Government-sanctioned test site opens up airspace for MIT researchers

  • 24-Mar-2014 04:17 EDT

Professor Jon How, Director of the Aerospace Controls Lab, says the new Cape Cod unmanned vehicle test site will offer unique flying opportunities for MIT researchers.

Massachusetts will be the home, and MIT the beneficiary, of a new FAA-designated unmanned aircraft test site just an hour and a half from campus. MIT classes and researchers developing unmanned aerial vehicles and their associated systems will be able to take advantage of the facility located at Joint Base Cape Cod, according to MIT Professor Jonathan How of the Department of Aeronautics and Astronautics.

FAA restrictions have made it difficult for researchers to test unmanned aircraft systems (UAS) in realistic environments, says How, who directs AeroAstro’s Aerospace Controls Laboratory. How is a member of the Northeast UAS Airspace Integration Alliance (NUAIR), a consortium of more than 40 public and private organizations from Massachusetts and New York that proposed the test site to the FAA.

Until now, most MIT UAS test flying has been confined to indoor facilities.

“The combination of the Cape Cod site and a lead site at Griffiss International Airport in Rome, NY, will present MIT, and other northeastern schools and industry, with cross-country and climactically diverse opportunities to explore UAS operations and integrate them into general U.S. airspace,” said How, adding that the ability to investigate solutions for inserting UAS in densely trafficked northeast U.S. airspace will be of particular value to researchers.

Joint Base Cape Cod occupies 22,000 acres on upper Cape Cod, in Bourne, Falmouth, Mashpee, and Sandwich. MassDevelopment, a Massachusetts agency that works with businesses, financial institutions, and communities to stimulate economic growth, will manage the facility.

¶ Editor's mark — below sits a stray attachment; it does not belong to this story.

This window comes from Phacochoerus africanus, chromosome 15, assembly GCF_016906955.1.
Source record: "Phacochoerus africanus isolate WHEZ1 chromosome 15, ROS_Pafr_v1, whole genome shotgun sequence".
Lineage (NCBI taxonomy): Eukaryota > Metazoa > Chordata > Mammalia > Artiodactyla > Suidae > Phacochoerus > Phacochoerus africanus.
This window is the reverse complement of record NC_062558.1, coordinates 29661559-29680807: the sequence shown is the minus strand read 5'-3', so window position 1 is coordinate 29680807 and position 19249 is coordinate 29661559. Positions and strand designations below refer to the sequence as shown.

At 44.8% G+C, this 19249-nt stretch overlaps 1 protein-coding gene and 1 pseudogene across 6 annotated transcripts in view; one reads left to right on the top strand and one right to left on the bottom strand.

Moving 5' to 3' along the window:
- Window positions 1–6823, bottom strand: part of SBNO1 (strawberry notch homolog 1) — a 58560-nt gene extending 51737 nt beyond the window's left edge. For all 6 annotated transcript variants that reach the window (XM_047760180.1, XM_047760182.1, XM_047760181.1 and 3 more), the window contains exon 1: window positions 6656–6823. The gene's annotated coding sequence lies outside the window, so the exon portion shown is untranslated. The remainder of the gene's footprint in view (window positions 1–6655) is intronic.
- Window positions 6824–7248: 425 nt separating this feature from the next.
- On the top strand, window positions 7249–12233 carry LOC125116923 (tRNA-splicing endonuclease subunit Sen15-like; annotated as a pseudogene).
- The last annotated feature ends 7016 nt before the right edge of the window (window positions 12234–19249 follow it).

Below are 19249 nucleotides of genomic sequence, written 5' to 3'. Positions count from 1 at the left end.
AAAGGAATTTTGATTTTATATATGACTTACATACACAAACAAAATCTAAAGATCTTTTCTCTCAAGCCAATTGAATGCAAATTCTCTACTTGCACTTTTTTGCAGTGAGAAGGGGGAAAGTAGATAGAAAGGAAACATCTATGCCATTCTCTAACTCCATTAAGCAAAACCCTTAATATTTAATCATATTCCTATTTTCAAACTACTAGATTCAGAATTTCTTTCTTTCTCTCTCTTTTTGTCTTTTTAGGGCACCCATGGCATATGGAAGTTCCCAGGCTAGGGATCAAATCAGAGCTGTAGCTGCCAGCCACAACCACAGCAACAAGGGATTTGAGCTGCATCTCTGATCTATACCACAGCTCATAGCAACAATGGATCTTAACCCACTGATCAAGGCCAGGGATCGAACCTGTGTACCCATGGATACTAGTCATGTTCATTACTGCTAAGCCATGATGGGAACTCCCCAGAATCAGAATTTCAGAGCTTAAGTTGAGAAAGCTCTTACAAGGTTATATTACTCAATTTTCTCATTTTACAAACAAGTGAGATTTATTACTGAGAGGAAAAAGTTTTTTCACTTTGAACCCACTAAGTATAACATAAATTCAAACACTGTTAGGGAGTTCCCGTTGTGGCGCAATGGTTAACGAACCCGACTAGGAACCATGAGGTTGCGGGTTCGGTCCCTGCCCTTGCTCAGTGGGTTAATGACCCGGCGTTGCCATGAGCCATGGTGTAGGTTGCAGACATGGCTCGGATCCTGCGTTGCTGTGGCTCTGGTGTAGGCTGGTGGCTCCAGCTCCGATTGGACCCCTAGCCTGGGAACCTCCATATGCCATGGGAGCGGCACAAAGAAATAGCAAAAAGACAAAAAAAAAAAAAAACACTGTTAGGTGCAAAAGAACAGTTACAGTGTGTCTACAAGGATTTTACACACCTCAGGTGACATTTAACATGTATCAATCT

NUAIR and MassDevelopment expect to have the Cape Cod site operational before the end of 2014.

HTML for Linking to Page
Page URL
Rate It
4.40 Avg. Rating

Read More Articles On

While unmanned systems are already transforming the way that modern warfighting is conducted, the commercial sector is still at the starting gate. That said, personal UAV ownership is expanding at an exponential rate, as small, stable, UAVs enter the market.
The fusing of emerging technologies from the aerospace materials sector and biological sciences are now, for the first time, heading toward the prospect of growing parts, systems, and, ultimately, perhaps whole aircraft.
Imperial College London researchers are working on technology that could allow drones to stay airborne indefinitely simply by hovering over a ground support vehicle to recharge.
Colorado-based Boom Technology’s “Baby Boom” XB-1 supersonic demonstrator—a one-third scale stepping stone to a supersonic 40-seat passenger airliner—will make its first test flight late-2017. Although currently under construction, the XB-1 is described as “the first independently developed supersonic jet and history’s fastest civil aircraft.”

Related Items

Training / Education
Technical Paper / Journal Article
Training / Education
Technical Paper / Journal Article